Breast-Milk Sharers Defend Practice After FDA Warning

A group of women who use Facebook to connect lactating moms who have extra milk with women who are unable to breast-feed is defending the practice after a recent FDA warning about the hazards of milk-sharing.

The group, called Eats on Feets, provides a way for moms around the world to connect. But it does not screen or select donors or help get the milk from donor to recipient, said group co-founder Emma Kwasnica, who lives in Montreal.

But the U.S. Food and Drug Administration warned last week against breast-milk sharing because "the donor is unlikely to have been adequately screened for infectious disease or contamination risk," and the milk may not have been stored safely and properly.

"We have all the information that women need to do it in a safe and ethical way, but we're not telling them what to do," Kwasnica told MyHealthNewsDaily. "It's all about informed choice."

Kwasnica, who started the group last month with Phoenix midwife Shell Walker, said moms are hyper-vigilant when screening for breast-milk donors. Those seeking milk conduct in-person interviews, request blood tests for diseases from the donors and flash-pasteurize the donated milk on their stoves to make sure germs are killed, she said.

Kwasnica said the FDA's concerns aren't unfounded, but that women who participate in breast-milk sharing are responsible and have access to the information they need to lower the risk of transmitting disease.

"They aren't taking this lightly, and they're making sure when they're using another woman's breast milk, they're mitigating the risk," she told MyHealthNewsDaily.

So far, the group has made about 60 milk-sharing matches in North America, Kwasnica said.

Most moms who request breast milk can't produce enough, are taking medications that can affect the contents of their milk, or have a disease that makes them unable to give milk to their child. They don't want to feed their children infant formula, so they opt for breast-milk sharing, she said.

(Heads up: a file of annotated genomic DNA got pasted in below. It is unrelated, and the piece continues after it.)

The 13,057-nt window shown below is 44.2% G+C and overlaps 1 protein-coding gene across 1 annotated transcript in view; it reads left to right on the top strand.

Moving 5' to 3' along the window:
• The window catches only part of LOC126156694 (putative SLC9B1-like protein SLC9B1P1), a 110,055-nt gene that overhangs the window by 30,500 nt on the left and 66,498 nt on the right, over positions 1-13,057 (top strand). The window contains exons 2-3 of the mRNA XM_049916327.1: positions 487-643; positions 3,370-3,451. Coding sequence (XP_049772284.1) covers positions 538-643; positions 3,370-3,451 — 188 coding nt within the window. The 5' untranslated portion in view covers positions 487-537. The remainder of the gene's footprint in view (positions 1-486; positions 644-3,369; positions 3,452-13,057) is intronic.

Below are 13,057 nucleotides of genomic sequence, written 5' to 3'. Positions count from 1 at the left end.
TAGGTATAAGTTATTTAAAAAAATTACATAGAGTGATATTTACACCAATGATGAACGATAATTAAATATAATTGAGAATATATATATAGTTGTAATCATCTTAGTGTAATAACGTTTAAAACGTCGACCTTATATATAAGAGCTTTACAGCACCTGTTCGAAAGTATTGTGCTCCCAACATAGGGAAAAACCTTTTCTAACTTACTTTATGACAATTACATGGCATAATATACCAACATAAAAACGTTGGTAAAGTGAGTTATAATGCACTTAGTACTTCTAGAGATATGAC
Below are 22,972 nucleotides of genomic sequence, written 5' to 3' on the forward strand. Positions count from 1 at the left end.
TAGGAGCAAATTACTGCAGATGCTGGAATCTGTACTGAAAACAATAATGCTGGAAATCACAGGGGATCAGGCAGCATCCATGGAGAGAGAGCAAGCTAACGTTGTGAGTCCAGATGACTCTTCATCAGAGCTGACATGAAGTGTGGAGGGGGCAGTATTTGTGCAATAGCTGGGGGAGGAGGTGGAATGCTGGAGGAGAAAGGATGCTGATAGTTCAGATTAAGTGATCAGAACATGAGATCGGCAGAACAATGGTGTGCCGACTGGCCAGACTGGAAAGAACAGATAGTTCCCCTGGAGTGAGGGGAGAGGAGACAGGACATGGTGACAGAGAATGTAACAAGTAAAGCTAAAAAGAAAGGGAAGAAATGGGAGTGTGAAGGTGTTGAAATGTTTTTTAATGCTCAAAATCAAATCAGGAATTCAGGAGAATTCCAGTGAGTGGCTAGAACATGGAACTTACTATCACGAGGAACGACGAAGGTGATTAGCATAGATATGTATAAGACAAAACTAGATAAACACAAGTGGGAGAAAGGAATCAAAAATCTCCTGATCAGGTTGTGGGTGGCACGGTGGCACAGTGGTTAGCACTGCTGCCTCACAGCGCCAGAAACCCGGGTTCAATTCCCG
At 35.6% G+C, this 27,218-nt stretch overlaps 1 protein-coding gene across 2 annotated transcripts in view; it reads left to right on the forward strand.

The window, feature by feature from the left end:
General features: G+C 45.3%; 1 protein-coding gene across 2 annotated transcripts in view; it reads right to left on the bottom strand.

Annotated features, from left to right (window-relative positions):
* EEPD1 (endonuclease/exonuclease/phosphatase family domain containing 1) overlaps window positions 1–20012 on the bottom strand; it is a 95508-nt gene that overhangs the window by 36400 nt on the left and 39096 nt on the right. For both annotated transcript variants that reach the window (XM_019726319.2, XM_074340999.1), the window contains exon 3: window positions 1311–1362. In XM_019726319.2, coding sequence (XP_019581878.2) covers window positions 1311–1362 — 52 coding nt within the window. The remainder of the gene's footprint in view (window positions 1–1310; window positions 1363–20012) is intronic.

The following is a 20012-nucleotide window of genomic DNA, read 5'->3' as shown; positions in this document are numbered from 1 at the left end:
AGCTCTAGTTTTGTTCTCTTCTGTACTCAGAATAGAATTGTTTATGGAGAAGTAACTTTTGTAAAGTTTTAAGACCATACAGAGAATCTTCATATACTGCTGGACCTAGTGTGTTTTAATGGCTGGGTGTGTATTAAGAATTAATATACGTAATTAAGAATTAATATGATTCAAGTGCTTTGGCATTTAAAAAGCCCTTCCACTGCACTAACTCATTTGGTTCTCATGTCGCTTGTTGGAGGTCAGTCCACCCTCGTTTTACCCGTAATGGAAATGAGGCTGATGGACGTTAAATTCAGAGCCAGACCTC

To participate, a woman just has to request to join the closest local chapter on Facebook, and then post a request on the Facebook page for milk. A woman looking to donate can then contact her, and they can make screening and donation arrangements privately from there, she said.

If a woman senses that the donor is being misleading, unsafe or deceitful, she has the option of using Facebook's "block" function to end communication right there, Kwasnica said.

"We're just using social media to our advantage," she said.

Pass it on: Some women who can't breast-feed are turning to other moms with extra milk to spare to nourish their children.

Follow MyHealthNewsDaily staff writer Amanda Chan on Twitter @AmandaLChan.

Amanda Chan
Amanda Chan was a staff writer for Live Science Health. She holds a bachelor's degree in journalism and mass communication from the Walter Cronkite School of Journalism and Mass Communication at Arizona State University, and a master's degree in journalism from Columbia University.